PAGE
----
Milan, Italy, is rich in more ways than one. As the country’s financial, business and fashion hub, Milan is awash in euros and has culture to spare. Even the food is richer—unique among Italian regions, the city’s food scene is butter and meat-based. No Mediterranean diet here! Bring your eating pants, because with accommodation in Milan, you’re in for a treat.
Things to Do in Milan
Milan’s major claim to fame is Leonardo da Vinci’s famous painting “The Last Supper,” which is painted in the dining room of the Santa Maria delle Grazie. But procrastinators beware: Only 25 visitors are allowed per day, and tickets sell out well in advance. If you’ve missed your window, not to worry—there’s plenty more to see from your Milan accommodation. The Milan Cathedral, which took six centuries to complete, will only need a moment to take your breath away. The Madonnina spire stretches nearly 110 m into the sky, while the intricate Gothic design and vivid stained glass provide details that go on for days.
If what you really crave is some action, go from a temple of God to a temple of football with accommodation near San Siro Stadium, where you can see champions of all types. It’s home to not one, but two Serie A football teams (AC Milan and Inter Milan), and has also played host to legendary boxing matches and world-famous musicians. Catch a concert with 50,000 other music mavens or cheer on hookers and fullbacks at a rugby match. You’re sure to have a ball at this Milan landmark.
Getting To & Around Milan
Flights to Milan will land at the international Milan-Malpensa Airport (MXP). The Malpensa Express train can take you to either Milano Centrale, north of downtown, or Milano Cadorna, near the city centre. It’s much cheaper than a cab, although once you’re in the city, taxis can be a good option to get to Milan hotels. Once you drop your bags, you’ll soon discover that one of the best ways to get around is on your own two feet. However, if you can’t walk another step, the city’s excellent public transport can take you to all the best tourist spots (plus, you should take a ride in the classic yellow streetcars just for fun!).
Best Time to Travel
Springtime in Italy is nearly perfect for Milan holidays. In April through early June, temps in the 20s mean you’ll be out and about, enjoying the pleasant climate. The weather is similar in autumn, and fashion fanatics can time their trip with the city’s most popular Fashion Week. July through early September are hot and crowded, though you might find it worth it for events like Milano Food Week and the Milano Film Festival. Winters in Milan are chilly and foggy, but temperatures typically remain above freezing, making it a good time to look for deals.
Pour yourself a glass of sforzato and relax. With Wotif’s selection of hotels in Milan, you’re sure to find your perfect villa. Then bust out your (imitation) Louis Vuitton luggage set and get ready to go cosmopolitan.
Romans to Renaissance
Modern Milan may conjure up images of fashion houses and boutiques, but if the urge to shop until you drop should desert you, it's worth remembering that the city's history, which dates back to 400 BC, is all around you. As capital of the Western Roman Empire, a medieval center of trade, and later under periods of French, Austrian, and Spanish control, Milan's history is long and varied and the city sights are a testament to its importance across the centuries.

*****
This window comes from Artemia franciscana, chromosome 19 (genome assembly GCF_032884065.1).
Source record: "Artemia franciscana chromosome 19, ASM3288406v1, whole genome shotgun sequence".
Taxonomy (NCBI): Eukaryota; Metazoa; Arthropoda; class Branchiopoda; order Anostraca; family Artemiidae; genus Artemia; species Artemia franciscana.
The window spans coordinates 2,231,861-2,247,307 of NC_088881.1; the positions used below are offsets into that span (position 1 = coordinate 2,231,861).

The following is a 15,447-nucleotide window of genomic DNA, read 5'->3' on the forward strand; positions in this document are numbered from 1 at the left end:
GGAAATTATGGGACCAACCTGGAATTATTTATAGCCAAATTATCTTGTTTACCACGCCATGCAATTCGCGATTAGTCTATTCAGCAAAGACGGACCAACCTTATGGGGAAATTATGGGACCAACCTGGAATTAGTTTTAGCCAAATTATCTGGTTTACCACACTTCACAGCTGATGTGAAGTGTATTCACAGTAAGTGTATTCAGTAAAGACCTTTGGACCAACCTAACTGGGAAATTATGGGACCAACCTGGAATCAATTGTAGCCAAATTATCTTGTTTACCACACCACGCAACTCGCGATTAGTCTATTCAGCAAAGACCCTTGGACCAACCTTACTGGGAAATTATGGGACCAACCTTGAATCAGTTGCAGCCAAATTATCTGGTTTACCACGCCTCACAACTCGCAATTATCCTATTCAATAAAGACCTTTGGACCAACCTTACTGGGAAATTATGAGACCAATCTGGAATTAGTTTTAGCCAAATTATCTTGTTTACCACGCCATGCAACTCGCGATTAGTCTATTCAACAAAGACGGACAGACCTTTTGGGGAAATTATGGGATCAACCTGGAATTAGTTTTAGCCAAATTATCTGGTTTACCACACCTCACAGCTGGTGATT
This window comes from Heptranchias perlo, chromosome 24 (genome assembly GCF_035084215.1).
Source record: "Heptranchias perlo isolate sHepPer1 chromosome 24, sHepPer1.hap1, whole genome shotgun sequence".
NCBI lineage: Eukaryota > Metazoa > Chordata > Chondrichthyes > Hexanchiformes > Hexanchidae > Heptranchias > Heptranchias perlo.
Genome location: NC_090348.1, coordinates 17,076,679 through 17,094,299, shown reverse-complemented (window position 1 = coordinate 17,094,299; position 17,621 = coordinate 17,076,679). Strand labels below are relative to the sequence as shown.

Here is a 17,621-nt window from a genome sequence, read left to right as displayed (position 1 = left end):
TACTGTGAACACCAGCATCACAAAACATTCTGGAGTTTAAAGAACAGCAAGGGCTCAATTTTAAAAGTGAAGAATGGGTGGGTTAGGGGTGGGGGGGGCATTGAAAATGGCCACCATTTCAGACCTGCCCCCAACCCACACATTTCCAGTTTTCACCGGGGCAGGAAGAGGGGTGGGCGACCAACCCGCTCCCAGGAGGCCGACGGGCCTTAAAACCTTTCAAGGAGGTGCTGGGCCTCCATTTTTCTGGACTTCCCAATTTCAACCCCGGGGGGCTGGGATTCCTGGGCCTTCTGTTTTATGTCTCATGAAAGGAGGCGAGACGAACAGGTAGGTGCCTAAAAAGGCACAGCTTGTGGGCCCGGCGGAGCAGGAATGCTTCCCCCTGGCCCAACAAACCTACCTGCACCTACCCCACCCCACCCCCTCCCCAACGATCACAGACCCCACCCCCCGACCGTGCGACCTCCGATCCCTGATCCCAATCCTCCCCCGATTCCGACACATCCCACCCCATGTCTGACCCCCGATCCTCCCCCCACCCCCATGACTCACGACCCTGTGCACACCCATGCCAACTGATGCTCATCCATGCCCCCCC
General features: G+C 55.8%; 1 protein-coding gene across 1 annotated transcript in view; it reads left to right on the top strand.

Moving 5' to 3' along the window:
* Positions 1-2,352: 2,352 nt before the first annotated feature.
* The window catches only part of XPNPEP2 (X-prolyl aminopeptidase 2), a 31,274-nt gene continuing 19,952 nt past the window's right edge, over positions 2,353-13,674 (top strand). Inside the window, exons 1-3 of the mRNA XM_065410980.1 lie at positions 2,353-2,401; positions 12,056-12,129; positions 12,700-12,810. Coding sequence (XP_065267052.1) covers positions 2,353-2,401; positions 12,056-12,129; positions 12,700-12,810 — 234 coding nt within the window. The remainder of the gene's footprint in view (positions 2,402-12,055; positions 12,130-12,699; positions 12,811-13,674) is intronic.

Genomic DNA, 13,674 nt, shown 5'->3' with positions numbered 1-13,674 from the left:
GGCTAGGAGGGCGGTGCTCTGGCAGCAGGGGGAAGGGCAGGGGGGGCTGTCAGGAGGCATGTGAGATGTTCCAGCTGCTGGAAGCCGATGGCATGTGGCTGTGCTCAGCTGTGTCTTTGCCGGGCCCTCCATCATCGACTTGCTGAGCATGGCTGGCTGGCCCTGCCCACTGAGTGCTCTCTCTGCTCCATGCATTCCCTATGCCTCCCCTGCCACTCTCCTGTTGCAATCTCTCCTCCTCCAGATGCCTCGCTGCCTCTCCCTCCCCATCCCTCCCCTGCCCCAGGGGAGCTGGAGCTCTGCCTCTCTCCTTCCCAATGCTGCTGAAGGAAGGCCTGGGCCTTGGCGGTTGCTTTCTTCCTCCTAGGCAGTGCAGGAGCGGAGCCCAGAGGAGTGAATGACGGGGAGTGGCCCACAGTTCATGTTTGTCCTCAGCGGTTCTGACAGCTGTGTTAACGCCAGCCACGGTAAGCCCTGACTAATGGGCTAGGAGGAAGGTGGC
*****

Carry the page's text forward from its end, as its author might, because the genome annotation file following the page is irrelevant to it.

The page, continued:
A guided Milan city tour will take you through the city's key points of historical interest including Castello Sforzesco, a former palatial residence now open to the public as a museum and art gallery, the imposing gothic cathedral Il Duomo, and La Scala theater. The tour also takes in a viewing of Leonardo da Vinci's 'The Last Supper', viewable only by appointment and housed in the convent of Santa Maria delle Grazie.
While Milan is rich in Renaissance, Gothic, and Baroque works of art (the Brera Art Gallery alone brings together Italian masterpieces from the 14th century to the modern day), this artistic center looks towards the future and contemporary art exhibitions are held in PAC (Padiglione Arte Contemporanea) and CIMAC (Civico Museo Arte Contemporanea).
Eating and drinking
Milan has a profusion of restaurants offering cuisine from all over the world; brunch is big news in Milan and the nightlife in this eclectic city starts early, with hundreds of bars and clubs to suit every taste. The essential Milanese ritual of happy hour is a famously loosely applied term, and between the hours of 6 PM and 9.30 PM most clubs offer drinks, cocktails, and buffet food at reduced prices. The majority of clubs can be found in the Porta Romana, Porta Ticinese, and Navigli regions of the city, but excellent food and drink are never far away. Getting around Milan is easy too, with a public transport system that includes three subway lines, trains, buses, and an extensive network of trams.
Beyond the city itself, the glacial Lake Como, the third largest lake in Italy and one of the deepest in Europe, is celebrated for its beauty and tranquillity. Take a day coach tour of the lake and the historical center of Como, explore the scenery, and visit one of the many silk factories. Hide